Lui Siu Wai/Xinhua
On Nov. 8, Typhoon Haiyan, also known as Typhoon Yolanda, wreaked havoc upon millions of civilians in the Philippine islands. To this day, the nation is still struggling to cope with the unfathomable destruction left behind.
“The aftermath of Typhoon Yolanda has been devastating,” Maria Victoria Recinto, Fordham College at Lincoln Center (FCLC) ’16, said in response to the devastation in the Philippines. “It breaks my heart every time I see pictures on the news or when my family from Cadiz sends information. I spend my summers in Visayas, which makes the news all the more shocking.”
According to a recent CNN report, Friday morning’s typhoon was the strongest storm recorded in history; the storm was 3.5 times stronger than Hurricane Katrina. As a result, the typhoon pulverized the Leyte province in the Philippines with 235-mph wind gusts. By Thursday morning, CNN reported that the death toll climbed to 2,357. More than 3,800 were injured and 77 are still missing, according to CNN.
In addition to CNN, many major news corporations have effectively shown that the Philippines desperately need foreign aid. Based on pictures and countless news reports, ‘destruction’ is an understatement – the typhoon has obliterated buildings, homes, resources and spirits.
As a Filipino, Lorraine de Silva, FCLC ’16, has appreciated the comfort she has received from her fellow students. “I am absolutely devastated and I appreciate everyone’s kind words and help,” she said. “Fortunately, no one in my family was deeply affected by it, since they all live around Manila.”
When the major news stations aired the aftermath of the storm, my parents, who were both born and raised in the Philippines, sat solemnly in front of the television and watched videos of their home country being plummeted by Haiyan’s powerful wind gusts and water. According to my parents, a storm of this magnitude in the Philippines was unheard of.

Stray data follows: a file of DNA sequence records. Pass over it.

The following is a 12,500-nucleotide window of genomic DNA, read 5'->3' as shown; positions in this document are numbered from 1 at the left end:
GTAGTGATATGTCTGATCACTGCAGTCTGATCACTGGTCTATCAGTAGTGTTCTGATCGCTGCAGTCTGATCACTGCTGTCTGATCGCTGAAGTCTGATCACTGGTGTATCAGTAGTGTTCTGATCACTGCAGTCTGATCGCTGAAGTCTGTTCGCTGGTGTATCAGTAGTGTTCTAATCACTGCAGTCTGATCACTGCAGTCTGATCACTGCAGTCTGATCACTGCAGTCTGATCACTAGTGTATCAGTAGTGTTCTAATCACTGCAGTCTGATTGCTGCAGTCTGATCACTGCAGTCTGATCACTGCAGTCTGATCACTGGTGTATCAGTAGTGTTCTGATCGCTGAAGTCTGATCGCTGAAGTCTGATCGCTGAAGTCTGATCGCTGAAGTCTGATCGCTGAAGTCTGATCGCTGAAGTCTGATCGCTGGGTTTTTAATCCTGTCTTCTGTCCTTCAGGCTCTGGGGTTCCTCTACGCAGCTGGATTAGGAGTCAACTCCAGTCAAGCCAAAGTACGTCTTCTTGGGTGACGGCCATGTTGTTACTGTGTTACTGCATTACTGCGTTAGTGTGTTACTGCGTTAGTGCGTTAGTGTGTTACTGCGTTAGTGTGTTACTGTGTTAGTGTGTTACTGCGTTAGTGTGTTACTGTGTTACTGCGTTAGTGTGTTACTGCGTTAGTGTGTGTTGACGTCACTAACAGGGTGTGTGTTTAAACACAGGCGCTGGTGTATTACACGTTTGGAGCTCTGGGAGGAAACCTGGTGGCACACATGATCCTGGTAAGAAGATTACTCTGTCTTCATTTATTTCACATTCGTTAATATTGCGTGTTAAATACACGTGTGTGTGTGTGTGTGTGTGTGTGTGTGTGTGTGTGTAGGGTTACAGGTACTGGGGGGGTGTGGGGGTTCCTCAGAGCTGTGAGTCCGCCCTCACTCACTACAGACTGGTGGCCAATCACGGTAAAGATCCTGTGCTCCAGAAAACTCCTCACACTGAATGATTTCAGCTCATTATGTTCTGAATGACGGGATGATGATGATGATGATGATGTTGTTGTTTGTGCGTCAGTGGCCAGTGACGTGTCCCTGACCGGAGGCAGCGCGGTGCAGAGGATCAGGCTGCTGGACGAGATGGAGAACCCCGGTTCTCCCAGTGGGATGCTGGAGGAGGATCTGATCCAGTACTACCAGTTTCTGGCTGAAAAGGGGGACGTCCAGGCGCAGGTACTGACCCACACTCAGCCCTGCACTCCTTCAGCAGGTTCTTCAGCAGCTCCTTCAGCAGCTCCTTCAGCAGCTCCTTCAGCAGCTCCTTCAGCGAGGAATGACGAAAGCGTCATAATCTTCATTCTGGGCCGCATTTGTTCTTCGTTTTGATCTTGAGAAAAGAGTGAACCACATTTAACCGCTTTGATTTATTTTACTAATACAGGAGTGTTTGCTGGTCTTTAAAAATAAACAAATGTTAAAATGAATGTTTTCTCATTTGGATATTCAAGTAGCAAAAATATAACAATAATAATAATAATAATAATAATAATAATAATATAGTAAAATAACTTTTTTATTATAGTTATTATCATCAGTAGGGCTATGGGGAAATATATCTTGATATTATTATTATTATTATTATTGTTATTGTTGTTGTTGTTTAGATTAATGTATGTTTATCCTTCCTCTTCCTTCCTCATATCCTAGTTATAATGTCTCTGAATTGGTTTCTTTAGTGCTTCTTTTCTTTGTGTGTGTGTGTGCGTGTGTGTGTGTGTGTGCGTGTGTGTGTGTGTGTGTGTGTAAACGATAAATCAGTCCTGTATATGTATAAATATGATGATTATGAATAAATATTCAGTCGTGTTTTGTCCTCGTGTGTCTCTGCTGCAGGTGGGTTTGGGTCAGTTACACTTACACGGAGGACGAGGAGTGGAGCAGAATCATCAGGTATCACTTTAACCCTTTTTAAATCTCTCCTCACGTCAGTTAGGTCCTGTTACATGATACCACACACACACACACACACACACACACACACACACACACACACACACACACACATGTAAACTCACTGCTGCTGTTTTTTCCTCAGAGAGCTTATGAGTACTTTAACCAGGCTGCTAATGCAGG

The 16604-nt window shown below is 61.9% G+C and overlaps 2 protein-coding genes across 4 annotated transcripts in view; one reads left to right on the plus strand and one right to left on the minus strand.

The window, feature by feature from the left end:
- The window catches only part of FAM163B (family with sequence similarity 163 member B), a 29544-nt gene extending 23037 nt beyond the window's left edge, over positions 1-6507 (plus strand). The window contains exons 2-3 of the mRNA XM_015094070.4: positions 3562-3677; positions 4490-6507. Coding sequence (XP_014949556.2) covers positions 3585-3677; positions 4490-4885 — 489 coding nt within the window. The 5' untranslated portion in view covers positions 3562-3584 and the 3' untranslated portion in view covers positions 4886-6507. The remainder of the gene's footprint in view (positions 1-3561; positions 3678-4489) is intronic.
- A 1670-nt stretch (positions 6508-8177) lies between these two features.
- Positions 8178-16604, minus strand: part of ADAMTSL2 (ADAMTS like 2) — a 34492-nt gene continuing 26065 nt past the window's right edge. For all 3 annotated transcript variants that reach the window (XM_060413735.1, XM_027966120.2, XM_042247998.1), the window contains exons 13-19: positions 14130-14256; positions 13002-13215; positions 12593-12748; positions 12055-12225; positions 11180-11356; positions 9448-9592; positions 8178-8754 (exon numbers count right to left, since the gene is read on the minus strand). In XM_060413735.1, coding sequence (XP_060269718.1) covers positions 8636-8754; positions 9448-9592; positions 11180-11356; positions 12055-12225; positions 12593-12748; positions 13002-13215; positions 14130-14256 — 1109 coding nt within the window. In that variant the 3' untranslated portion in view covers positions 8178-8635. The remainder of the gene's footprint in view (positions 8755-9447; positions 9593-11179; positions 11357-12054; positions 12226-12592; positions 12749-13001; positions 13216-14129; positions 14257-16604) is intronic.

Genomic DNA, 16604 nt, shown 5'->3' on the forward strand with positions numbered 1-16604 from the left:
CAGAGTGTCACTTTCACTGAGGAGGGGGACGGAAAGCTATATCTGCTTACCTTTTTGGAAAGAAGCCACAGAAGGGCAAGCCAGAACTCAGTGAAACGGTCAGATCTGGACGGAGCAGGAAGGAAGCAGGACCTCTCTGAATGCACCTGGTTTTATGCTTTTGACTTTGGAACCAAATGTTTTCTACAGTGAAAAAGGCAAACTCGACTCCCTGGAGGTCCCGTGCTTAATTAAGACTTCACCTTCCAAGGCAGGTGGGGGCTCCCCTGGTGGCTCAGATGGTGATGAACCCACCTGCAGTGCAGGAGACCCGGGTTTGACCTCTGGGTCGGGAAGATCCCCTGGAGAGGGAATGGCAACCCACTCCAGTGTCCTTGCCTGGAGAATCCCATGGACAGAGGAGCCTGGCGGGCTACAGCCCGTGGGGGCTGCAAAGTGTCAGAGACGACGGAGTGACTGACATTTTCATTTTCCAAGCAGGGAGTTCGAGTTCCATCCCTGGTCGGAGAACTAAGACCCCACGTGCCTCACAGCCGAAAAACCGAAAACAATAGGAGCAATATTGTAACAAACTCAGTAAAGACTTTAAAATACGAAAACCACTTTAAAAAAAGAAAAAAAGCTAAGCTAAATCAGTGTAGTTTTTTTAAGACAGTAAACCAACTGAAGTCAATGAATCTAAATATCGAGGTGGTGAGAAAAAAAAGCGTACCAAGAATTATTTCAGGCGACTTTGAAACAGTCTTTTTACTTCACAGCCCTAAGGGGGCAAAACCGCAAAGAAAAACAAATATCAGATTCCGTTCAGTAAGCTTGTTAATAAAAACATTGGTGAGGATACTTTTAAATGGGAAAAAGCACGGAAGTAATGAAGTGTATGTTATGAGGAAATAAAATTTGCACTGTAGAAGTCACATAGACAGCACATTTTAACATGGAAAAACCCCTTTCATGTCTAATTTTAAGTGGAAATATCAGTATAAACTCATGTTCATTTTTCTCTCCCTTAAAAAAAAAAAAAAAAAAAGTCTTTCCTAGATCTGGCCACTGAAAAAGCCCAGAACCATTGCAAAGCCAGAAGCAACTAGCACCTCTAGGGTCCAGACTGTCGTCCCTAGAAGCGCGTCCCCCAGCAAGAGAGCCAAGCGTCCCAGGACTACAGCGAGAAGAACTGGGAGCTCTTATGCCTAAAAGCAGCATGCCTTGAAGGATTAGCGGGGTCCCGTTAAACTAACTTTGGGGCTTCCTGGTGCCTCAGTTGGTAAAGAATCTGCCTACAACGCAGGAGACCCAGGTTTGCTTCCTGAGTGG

Like the rest of my Filipino friends and family in the United States, we all rushed to our telephones, hoping to hear the voices of our loved ones in the Philippines. Many of my family and friends also sent messages on Facebook; my newsfeed blew up with statuses from my friends and family here in New York, questioning whether their relatives in the Philippines are safe and sound. Through some means of communication, some of us were lucky to hear from our loved ones in the Philippines. However, there were others who did not hear anything from anyone.
I had family and friends who lived in Tacloban, the city that was directly in Haiyan’s path. Unfortunately, not everyone I knew was safe. My aunt and uncle, Rosemarie Tan and Lilit Tan, are currently missing – my older cousin Paula Tan is undergoing a vigorous campaign to find them. A Filipino priest from my parish in Queens, Fr. Anacleto, has tried every means of reaching his family in Tacloban; as of now, he is still patiently waiting to hear from them.
The problems continue to pile as the Philippine authorities struggle to evacuate citizens. Thousands of people affected by the storm are still desperately waiting for sufficient amounts of food and water. Finally, on Thursday morning, the U.S. Navy had delivered aircrafts to lift more Filipinos out of the barren city.
According to Recinto, the outgoing aid to the Philippines has been comforting. “All the efforts and disaster relief funds coming in from the outside reaffirmed the goodness of humanity,” she said. “People are eager to do what little they can in order to provide some solace for the victims.”
Just last summer, I spent three weeks enjoying and exploring the vast beauty that the Philippines had to offer. At the time, an event as traumatic as Typhoon Haiyan was unimaginable. However, this simply proves that anything can happen in a place that you cherish.